London: Solar Impulse 2, a solar-powered aeroplane completed the first, round-the-world flight after touching down in Abu Dhabi on Tuesday.
Solar Impulse 2 with a wingspan wider than a Boeing 747, carries more than 17,000 solar cells on its wings, began the circumnavigation in March 2015 in Abu Dhabi.
Since then, it has crossed both the Pacific and Atlantic Oceans using no fossil fuel and has spent more than 23 days in the air.
Solo pilot, Bertrand Piccard shortly before landing said he was feeling emotional as he neared the end of the journey.
“It is a very, very special moment – it has been 15 years that I am working on this goal. I hope people will understand that it is not just a first in the history of aviation, but also a first in the history of energy,” the Guardian quoted him as saying.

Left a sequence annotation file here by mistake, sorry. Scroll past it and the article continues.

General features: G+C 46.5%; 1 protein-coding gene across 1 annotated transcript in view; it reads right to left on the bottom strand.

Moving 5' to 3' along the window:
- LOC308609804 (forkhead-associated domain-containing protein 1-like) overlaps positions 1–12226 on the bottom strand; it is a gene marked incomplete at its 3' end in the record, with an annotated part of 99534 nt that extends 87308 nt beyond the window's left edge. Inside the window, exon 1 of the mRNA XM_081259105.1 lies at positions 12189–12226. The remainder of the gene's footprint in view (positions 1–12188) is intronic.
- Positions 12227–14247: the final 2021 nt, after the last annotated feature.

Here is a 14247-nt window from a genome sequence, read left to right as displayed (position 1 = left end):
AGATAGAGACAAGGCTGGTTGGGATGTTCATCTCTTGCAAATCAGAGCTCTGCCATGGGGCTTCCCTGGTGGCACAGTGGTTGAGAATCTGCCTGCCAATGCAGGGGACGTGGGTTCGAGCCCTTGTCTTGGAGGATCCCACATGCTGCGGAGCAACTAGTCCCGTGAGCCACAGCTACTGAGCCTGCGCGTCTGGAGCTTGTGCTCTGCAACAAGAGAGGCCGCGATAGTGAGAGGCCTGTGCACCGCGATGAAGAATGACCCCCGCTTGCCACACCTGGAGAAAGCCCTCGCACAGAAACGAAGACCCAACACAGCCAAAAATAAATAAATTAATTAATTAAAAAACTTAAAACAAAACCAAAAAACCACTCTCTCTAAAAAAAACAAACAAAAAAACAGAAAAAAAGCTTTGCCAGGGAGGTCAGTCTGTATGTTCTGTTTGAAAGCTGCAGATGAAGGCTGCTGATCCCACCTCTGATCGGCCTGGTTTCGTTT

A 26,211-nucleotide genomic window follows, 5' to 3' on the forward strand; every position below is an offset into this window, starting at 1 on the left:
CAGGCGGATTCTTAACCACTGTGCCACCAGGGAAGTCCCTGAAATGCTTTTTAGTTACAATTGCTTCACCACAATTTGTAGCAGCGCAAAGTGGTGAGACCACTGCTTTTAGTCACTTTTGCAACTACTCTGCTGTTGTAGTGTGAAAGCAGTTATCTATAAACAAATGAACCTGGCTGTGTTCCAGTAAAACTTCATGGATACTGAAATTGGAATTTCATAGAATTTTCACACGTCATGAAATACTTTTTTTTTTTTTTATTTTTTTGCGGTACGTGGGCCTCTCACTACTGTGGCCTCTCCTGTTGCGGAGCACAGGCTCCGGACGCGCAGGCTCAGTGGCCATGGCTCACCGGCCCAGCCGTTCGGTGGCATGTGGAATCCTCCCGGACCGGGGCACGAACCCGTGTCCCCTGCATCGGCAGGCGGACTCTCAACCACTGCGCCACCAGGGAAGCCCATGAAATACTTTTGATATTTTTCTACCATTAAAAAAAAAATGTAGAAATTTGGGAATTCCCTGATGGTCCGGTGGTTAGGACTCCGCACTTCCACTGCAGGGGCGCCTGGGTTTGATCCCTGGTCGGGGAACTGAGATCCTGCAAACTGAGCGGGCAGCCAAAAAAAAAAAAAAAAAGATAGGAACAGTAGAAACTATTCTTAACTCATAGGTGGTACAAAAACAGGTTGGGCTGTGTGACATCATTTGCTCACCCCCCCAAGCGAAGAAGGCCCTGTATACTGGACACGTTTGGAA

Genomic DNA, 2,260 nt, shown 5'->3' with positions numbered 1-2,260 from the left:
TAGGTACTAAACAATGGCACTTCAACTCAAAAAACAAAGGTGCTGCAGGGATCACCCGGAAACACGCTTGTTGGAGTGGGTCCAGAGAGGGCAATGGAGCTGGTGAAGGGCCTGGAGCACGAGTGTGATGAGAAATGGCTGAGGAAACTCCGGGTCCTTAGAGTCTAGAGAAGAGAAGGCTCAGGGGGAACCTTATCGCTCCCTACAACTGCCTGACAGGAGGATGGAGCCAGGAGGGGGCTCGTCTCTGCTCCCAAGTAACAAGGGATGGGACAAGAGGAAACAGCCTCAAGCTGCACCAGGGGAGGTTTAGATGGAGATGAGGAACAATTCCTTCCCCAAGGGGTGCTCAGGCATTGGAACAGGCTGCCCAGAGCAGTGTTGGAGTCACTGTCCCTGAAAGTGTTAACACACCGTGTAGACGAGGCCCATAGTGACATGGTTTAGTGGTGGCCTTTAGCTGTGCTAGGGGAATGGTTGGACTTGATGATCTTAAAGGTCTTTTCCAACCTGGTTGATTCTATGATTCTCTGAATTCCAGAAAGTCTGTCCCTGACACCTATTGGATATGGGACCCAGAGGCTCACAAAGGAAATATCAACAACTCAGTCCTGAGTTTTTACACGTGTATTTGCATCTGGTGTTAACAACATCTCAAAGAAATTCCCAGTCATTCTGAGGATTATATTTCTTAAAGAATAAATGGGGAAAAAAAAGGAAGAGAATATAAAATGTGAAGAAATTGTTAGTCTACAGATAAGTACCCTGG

He added that technologies now can make the world much better and we have to use them, not only for the environment, but also because they are profitable and create jobs.
The flight works on the principle that during daylight, the solar panels charge the plane’s batteries, which make up a quarter of the craft’s 2.3 tonne weight.
During the day, the pilot also climbed to 29,000 feet and glided down to 5,000 feet at night, to conserve power.
The journey of Solar Impulse has not been without difficulties. In 2015, the crosswinds in China caused weeks of delays and overheating batteries during the Pacific crossing forced it to spend the winter inside a Hawaiian hangar.
In the same year, the team also overcame financial troubles after raising â‚¬20m from sponsors. (ANI)